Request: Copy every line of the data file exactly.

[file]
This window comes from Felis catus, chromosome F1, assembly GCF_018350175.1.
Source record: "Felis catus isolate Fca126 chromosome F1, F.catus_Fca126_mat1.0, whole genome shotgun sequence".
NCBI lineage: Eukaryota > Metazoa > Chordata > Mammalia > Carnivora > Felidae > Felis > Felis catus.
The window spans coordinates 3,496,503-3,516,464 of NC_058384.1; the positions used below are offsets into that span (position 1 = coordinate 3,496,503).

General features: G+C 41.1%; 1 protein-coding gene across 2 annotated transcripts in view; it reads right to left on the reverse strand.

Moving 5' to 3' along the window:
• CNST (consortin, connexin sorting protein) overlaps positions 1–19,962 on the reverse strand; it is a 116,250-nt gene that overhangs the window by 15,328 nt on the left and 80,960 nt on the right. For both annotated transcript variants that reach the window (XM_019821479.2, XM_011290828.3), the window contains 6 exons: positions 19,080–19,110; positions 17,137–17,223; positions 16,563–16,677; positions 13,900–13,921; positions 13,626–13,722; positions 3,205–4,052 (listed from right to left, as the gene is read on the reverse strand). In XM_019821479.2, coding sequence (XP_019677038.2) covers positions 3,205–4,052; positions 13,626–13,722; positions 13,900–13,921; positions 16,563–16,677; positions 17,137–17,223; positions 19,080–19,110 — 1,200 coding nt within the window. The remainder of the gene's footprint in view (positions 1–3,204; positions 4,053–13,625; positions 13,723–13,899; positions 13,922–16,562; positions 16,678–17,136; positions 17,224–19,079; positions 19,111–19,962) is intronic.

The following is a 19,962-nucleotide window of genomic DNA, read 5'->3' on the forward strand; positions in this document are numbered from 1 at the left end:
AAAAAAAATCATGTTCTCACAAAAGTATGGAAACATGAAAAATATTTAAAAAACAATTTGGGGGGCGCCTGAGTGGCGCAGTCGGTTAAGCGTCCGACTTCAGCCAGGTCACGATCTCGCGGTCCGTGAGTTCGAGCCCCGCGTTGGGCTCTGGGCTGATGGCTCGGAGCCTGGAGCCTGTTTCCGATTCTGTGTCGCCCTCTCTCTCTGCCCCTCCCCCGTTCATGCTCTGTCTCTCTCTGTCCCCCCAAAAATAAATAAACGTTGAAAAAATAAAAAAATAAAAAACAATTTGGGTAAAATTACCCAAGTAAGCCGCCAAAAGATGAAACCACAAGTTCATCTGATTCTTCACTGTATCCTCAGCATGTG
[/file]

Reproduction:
This window comes from Felis catus, chromosome F1, assembly GCF_018350175.1.
Source record: "Felis catus isolate Fca126 chromosome F1, F.catus_Fca126_mat1.0, whole genome shotgun sequence".
NCBI lineage: Eukaryota > Metazoa > Chordata > Mammalia > Carnivora > Felidae > Felis > Felis catus.
The window spans coordinates 3,496,503-3,516,464 of NC_058384.1; the positions used below are offsets into that span (position 1 = coordinate 3,496,503).

General features: G+C 41.1%; 1 protein-coding gene across 2 annotated transcripts in view; it reads right to left on the reverse strand.

Moving 5' to 3' along the window:
• CNST (consortin, connexin sorting protein) overlaps positions 1–19,962 on the reverse strand; it is a 116,250-nt gene that overhangs the window by 15,328 nt on the left and 80,960 nt on the right. For both annotated transcript variants that reach the window (XM_019821479.2, XM_011290828.3), the window contains 6 exons: positions 19,080–19,110; positions 17,137–17,223; positions 16,563–16,677; positions 13,900–13,921; positions 13,626–13,722; positions 3,205–4,052 (listed from right to left, as the gene is read on the reverse strand). In XM_019821479.2, coding sequence (XP_019677038.2) covers positions 3,205–4,052; positions 13,626–13,722; positions 13,900–13,921; positions 16,563–16,677; positions 17,137–17,223; positions 19,080–19,110 — 1,200 coding nt within the window. The remainder of the gene's footprint in view (positions 1–3,204; positions 4,053–13,625; positions 13,723–13,899; positions 13,922–16,562; positions 16,678–17,136; positions 17,224–19,079; positions 19,111–19,962) is intronic.

The following is a 19,962-nucleotide window of genomic DNA, read 5'->3' on the forward strand; positions in this document are numbered from 1 at the left end:
AAAAAAAATCATGTTCTCACAAAAGTATGGAAACATGAAAAATATTTAAAAAACAATTTGGGGGGCGCCTGAGTGGCGCAGTCGGTTAAGCGTCCGACTTCAGCCAGGTCACGATCTCGCGGTCCGTGAGTTCGAGCCCCGCGTTGGGCTCTGGGCTGATGGCTCGGAGCCTGGAGCCTGTTTCCGATTCTGTGTCGCCCTCTCTCTCTGCCCCTCCCCCGTTCATGCTCTGTCTCTCTCTGTCCCCCCAAAAATAAATAAACGTTGAAAAAATAAAAAAATAAAAAACAATTTGGGTAAAATTACCCAAGTAAGCCGCCAAAAGATGAAACCACAAGTTCATCTGATTCTTCACTGTATCCTCAGCATGTG